Reston, Virginia based wireless communications company LightSquared filed bankruptcy yesterday claiming $4.48 billion in assets and $2.29 billion in debts as of February 29.
The bankruptcy does not mean that the company doesn't plan to continue developing a plan that would give high-speed wireless to thousands who currently live in areas that don't have access to broadband.
In fact, Marc Montager, Chief Financial Officer of LightSquared said yesterday that the bankruptcy was meant to allow the company to continue research and development and to go through the regulatory process with more "breathing room."
Read the story below to learn more about why several commodity groups are opposed to LightSquared's technology.
Concerns are over disrupting high-precision GPS technologies
By Ben Potter
A baker’s dozen of commodity groups sent a unified response to the Federal Communications Commission (FCC) calling to remove the January 2011 conditional waiver granted to LightSquared by the FCC’s International Bureau. They want to modify LightSquared’s current satellite license so that it cannot build a ground-based wireless network, which could disrupt current GPS systems and their many uses.
The letter states: "We urge the FCC to do so because of the overwhelming evidence that LightSquared’s proposed ground-based network would cause severe interference to virtually all uses of GPS. High-precision GPS technology is vitally important to American agriculture, and would be gravely harmed by LightSquared’s plans."
The letter cites a recent economic study that concluded that precision GPS technology has increased farm revenue by approximately $20 billion per year.
The National Public Safety Telecommunications Council (NPSTC) also recently filed comments with the FCC. According to the NPSTC, potential disruption moves far beyond farm fields: "GPS is used for wireless 911 location, support of dispatch operations, mapping/response directions to responders, and synchronization of simulcast communications systems across the country. The nation cannot afford to risk interference that could debilitate the reception and/or accuracy of GPS signals used for public safety operations."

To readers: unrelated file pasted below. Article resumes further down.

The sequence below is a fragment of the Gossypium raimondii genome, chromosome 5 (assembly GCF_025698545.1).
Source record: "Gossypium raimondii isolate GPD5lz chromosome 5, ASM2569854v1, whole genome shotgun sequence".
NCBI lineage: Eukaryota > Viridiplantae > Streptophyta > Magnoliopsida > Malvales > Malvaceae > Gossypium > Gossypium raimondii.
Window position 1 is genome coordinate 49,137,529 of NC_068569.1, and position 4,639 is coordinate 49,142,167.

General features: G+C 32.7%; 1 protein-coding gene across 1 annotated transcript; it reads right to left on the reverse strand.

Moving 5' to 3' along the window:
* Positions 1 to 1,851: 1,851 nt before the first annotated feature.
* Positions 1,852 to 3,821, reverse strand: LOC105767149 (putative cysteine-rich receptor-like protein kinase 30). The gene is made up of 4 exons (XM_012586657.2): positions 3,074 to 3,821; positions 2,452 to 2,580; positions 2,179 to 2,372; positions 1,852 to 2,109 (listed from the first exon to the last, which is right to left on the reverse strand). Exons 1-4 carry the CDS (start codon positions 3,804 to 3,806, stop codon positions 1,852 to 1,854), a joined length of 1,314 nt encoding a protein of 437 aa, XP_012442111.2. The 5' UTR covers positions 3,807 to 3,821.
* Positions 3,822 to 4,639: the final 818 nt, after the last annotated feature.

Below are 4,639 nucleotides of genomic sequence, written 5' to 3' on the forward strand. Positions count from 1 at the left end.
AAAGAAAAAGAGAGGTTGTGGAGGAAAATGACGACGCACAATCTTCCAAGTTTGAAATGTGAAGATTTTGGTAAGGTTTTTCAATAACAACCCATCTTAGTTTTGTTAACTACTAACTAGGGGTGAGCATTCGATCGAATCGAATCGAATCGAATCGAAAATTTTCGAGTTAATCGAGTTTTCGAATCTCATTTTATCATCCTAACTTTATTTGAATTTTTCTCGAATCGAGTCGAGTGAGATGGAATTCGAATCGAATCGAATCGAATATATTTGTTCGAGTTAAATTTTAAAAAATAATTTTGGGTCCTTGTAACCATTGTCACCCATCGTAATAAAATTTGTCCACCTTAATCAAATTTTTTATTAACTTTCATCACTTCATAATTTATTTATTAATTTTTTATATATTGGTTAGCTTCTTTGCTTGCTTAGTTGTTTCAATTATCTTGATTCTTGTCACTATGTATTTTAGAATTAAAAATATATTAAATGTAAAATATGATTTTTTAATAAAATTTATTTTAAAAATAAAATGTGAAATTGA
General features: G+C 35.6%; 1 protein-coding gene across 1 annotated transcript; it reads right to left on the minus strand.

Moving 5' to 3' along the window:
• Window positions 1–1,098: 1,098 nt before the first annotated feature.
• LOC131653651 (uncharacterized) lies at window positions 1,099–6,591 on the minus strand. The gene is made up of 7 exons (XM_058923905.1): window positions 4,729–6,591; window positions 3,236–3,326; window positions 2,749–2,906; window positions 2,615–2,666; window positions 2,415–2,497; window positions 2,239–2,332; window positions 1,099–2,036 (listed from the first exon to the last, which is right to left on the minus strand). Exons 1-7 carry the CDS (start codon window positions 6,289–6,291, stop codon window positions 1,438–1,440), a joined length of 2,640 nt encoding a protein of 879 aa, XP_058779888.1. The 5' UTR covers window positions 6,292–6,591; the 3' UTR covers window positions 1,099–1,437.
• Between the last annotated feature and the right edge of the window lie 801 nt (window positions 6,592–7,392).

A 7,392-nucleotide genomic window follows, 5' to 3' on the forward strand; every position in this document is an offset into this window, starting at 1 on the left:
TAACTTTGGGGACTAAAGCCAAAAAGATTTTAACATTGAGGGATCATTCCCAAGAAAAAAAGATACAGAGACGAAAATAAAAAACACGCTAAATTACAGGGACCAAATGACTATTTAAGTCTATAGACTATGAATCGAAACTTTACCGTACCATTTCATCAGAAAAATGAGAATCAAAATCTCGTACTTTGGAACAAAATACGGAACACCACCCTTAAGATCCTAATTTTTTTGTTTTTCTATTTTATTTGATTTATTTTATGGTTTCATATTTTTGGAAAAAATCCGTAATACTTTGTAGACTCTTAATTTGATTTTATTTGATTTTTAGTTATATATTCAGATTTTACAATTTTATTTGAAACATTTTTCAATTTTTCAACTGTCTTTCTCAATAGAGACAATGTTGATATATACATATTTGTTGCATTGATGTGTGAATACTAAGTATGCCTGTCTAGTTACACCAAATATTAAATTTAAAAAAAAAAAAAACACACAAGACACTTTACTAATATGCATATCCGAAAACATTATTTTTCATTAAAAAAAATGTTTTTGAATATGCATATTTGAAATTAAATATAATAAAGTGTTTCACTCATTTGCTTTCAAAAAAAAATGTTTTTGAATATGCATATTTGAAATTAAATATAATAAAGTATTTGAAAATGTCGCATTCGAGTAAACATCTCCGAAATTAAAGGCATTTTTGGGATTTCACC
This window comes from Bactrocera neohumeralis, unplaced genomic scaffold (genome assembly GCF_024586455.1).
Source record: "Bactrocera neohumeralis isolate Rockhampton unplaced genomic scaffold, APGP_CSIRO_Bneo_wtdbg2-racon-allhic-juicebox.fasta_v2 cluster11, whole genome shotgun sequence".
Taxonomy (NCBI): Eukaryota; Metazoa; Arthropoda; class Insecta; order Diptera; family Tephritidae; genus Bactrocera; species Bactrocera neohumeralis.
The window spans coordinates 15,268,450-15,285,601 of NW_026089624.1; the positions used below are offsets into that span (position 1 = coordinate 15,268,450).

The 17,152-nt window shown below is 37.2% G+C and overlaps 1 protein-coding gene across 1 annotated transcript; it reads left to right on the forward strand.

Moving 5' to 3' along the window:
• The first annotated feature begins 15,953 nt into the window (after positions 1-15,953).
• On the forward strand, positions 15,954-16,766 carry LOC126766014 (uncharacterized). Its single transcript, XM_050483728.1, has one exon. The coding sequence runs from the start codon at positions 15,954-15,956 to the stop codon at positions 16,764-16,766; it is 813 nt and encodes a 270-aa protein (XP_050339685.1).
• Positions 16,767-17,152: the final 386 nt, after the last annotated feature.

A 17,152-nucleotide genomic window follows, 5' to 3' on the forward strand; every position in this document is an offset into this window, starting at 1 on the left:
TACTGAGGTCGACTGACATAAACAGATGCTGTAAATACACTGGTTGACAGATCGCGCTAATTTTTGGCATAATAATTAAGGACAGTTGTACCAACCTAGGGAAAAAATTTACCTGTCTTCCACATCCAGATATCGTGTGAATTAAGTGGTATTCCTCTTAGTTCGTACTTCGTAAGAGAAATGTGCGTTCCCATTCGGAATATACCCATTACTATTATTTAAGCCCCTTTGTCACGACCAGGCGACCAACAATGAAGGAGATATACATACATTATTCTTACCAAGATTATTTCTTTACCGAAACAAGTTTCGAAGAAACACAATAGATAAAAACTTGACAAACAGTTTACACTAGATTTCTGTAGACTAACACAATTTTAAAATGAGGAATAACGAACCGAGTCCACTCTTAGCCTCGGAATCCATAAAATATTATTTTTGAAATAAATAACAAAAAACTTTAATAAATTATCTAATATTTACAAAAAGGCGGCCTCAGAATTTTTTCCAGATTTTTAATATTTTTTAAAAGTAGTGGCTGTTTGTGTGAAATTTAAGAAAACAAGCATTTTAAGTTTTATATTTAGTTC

These commodity groups conclude that they still strongly support an expansion of broadband access in rural America. But, they add, this expansion shouldn’t come at the expense of lowering access to high-precision GPS.
The groups who submitted the letter include the American Farm Bureau Federation, American Soybean Association, American Sugar Cane League, Association of Equipment Manufacturers, National Association of Wheat Growers, National Barley Growers Association, National Corn Growers Association, National Council of Farmer Cooperatives, National Potato Council, National Sunflower Association, US Canola Association, USA Dry Pea & Lentil Council and USA Rice Federation.